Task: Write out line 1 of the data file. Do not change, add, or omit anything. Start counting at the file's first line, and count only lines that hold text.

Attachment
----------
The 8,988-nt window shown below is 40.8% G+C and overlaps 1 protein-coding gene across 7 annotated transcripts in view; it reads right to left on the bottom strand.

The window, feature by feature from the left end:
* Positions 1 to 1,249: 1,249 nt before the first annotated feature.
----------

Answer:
The 8,988-nt window shown below is 40.8% G+C and overlaps 1 protein-coding gene across 7 annotated transcripts in view; it reads right to left on the bottom strand.